What is a Discriminatory Voting Law?

Posted: November 7, 2016 by beguide in Election, Uncategorized

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With twenty four hours to go before Election Day, it seems like the parameters of what constitutes legal/illegal voting procedures is completely up in the air.   It is safe to attribute this development to Shelby County v. Holder, the Supreme Court case which invalidated the Voting Rights Act, left States with more leeway to pass voting regulations, and gave Courts no guidance on what constitutes voter discrimination.  Within the law, such uncertainty is known as a “matter of first impression”, where the Court is asked to resolve an issue that has no precedent.  The Supreme Court will likely provide some context in McCrory v. Harris, but in the meantime, let’s consider four recent rulings and what they might say about what constitutes an illegal voting statute on November 7, 2016.

PA Ballot Provision on Retirement Age

Pennsylvania contains a ballot provision seeking to raise the retirement age of judges from 70 years old to 75 years old. The wording of the provision has been contested because it does not state the current age of retirement or that a retirement age currently exists, which challengers argue does not give voters an accurate view of the issue. The background of this dispute is divided down party lines, where it is alleged that Republicans advocated for this language in hopes of passing the provision so that the current Chief Justice can stabilize the Republican presence on the Supreme Court.

What Does This Say About Voter Discrimination

This case doesn’t serve as an example of voter discrimination per se, but more to set the table for how bipartisan politics that enter into voting procedures.  This issue should be straight forward, but the nominal wording of the ballot makes this either a facially neutral provision dealing with retirement age or a political mechanism used to manipulate voters.  While it is easy to cry foul, we shouldn’t forget Harlan’s Razor, which warns against attributing malice to what is adequately explained as stupidity.  Ultimately, fraud is in the eye of the beholder, and the extent to which you attribute malicious intent to circumstantial evidence is likely a greater indicator of what is happening here rather than how you plan on voting this Tuesday.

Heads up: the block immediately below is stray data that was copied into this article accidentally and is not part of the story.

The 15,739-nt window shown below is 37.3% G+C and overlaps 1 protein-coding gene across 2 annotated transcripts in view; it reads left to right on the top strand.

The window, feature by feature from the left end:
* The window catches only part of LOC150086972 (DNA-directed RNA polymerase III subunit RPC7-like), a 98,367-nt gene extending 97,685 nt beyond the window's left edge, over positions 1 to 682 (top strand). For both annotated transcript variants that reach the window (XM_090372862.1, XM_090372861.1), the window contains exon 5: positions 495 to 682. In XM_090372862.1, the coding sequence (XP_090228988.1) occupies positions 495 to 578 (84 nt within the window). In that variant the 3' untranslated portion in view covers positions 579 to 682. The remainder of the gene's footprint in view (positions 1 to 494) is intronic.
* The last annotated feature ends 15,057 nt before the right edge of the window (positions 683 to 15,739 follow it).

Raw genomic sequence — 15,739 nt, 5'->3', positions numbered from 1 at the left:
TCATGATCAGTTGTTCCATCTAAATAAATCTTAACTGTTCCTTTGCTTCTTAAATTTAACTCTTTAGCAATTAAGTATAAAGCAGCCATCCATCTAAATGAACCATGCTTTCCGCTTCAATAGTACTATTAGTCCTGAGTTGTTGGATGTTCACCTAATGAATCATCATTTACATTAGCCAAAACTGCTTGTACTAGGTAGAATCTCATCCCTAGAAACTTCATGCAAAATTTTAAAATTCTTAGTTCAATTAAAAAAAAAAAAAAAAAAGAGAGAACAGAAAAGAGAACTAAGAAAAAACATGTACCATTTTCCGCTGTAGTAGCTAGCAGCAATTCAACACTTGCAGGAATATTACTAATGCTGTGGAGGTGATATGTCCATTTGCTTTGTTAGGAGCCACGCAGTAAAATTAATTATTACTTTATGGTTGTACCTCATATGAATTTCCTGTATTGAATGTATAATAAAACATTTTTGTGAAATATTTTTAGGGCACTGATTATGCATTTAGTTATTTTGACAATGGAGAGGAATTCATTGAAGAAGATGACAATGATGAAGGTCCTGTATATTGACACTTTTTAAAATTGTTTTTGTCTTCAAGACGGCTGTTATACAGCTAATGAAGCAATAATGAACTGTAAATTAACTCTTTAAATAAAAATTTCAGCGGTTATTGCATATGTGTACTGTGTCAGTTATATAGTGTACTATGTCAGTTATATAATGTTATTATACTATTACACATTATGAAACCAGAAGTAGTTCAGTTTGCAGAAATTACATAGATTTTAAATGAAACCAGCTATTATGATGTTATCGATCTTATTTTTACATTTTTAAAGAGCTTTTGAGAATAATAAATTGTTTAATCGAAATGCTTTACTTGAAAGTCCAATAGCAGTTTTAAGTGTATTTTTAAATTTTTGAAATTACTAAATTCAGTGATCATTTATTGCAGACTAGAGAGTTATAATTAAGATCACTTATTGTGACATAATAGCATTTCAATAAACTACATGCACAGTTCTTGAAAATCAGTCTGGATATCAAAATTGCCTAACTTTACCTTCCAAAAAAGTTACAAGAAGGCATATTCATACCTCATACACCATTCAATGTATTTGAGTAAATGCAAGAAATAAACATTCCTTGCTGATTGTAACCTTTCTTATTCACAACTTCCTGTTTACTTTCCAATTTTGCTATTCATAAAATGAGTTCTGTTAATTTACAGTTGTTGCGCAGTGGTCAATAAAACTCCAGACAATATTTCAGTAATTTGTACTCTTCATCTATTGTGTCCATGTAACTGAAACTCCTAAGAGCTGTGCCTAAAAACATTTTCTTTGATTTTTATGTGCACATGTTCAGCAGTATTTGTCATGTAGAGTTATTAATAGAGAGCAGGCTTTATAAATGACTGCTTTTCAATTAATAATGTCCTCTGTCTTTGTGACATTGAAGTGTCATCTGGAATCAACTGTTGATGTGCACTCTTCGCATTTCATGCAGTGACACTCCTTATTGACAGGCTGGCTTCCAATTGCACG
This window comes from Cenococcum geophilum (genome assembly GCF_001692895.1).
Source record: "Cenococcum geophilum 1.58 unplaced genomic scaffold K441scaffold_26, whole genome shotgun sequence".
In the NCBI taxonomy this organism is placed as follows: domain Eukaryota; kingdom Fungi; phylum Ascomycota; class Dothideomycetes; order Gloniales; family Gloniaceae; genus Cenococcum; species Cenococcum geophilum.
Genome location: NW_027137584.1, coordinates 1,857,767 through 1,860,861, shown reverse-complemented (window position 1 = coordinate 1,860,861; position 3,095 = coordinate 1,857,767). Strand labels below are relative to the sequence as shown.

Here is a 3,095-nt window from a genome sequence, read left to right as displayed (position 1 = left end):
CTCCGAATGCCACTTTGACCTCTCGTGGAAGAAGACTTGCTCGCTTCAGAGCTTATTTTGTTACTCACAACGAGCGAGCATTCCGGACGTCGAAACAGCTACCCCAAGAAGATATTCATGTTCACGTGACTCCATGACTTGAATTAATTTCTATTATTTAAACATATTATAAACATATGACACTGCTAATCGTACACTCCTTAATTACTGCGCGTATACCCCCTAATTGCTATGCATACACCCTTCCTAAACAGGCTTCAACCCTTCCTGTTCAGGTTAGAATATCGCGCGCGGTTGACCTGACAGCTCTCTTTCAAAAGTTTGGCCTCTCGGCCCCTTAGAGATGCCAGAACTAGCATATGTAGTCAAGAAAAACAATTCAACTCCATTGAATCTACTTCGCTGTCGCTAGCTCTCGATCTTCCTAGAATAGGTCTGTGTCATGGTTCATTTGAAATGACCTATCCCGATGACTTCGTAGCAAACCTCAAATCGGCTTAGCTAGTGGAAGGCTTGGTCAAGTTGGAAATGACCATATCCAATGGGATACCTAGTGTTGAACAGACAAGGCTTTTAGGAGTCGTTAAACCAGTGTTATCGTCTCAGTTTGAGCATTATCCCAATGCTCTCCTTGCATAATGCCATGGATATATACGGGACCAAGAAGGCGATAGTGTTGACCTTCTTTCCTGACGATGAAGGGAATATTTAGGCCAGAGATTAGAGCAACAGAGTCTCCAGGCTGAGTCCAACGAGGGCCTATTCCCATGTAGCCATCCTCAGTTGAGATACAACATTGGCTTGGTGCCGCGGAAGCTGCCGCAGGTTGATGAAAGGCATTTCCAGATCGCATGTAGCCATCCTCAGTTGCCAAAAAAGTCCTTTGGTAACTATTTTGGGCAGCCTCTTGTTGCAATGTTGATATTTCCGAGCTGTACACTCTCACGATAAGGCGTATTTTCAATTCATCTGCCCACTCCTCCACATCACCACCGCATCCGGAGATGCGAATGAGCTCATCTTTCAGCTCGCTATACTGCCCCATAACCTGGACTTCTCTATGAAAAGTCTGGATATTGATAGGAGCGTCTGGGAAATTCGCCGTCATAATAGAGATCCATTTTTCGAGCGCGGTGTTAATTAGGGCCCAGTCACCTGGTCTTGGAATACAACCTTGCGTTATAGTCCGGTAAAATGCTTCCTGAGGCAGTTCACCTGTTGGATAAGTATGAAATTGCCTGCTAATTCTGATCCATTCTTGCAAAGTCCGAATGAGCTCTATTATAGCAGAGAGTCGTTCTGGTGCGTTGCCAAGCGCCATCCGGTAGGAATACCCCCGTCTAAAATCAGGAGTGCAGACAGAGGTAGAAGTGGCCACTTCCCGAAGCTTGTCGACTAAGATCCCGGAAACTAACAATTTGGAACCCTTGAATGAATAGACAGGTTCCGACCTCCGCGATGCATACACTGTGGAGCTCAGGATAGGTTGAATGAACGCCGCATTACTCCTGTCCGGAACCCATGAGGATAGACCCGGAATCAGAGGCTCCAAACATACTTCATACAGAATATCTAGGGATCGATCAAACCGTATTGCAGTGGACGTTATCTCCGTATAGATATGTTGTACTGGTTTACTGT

Ohio Injunction Against Trump Supporters

Trump supporter Roger Stone planned on monitoring Ohio voting sites under a program called “Stop the Steal”, which sought to prevent election fraud by monitoring voting sites and conducting post-ballot polling.  Fearful that this would intimidate voters, plaintiffs sought an injunction barring the group from engaging in any activity that would dissuade voter turn-out.  The injunction was granted, ordering both parties to desist in any activity that would “harass”, “delay”, or “interrogate” voters.  At the time of publication, this order was appealed to both the 6th Circuit Court of Appeals and the Supreme Court.

What Does This Say About Voter Discrimination

This ruling also speaks less to specific voter discrimination, and more to how Judges seem more willing to make aggressive rulings to protect voting rights.   This particular ruling is a strange one, because it is at best duplicative of existing Ohio statutes preventing voter intimidation, and at worst a violation of First Amendment Free Speech rights.  It is also hard to see how effective this order is since barring people from “hindering”, “delaying” or “interrogating” voters is pretty subjective, as any person standing outside of a polling station handing out signs is just as likely to be violating this order than a loud, conspiracy-theorist Trump supporter.  Finally, a civil injunction has less effectiveness than a criminal statute; since it requires more affirmative action on behalf of the plaintiffs to ensure that the judge’s order is being enforced.  This is not to say that this injunction won’t help stop intimidating activity, but it may turn out to be an “ask-for-forgiveness-instead-of-permission” situation, where anyone inclined to monitor voting sites is probably indifferent to civil penalties anyhow.  In the end, this order has good intentions, but it’s mostly sizzle and not a lot of steak.

 

SCOTUS Denies Appeal on Michigan Straight Ballot Ban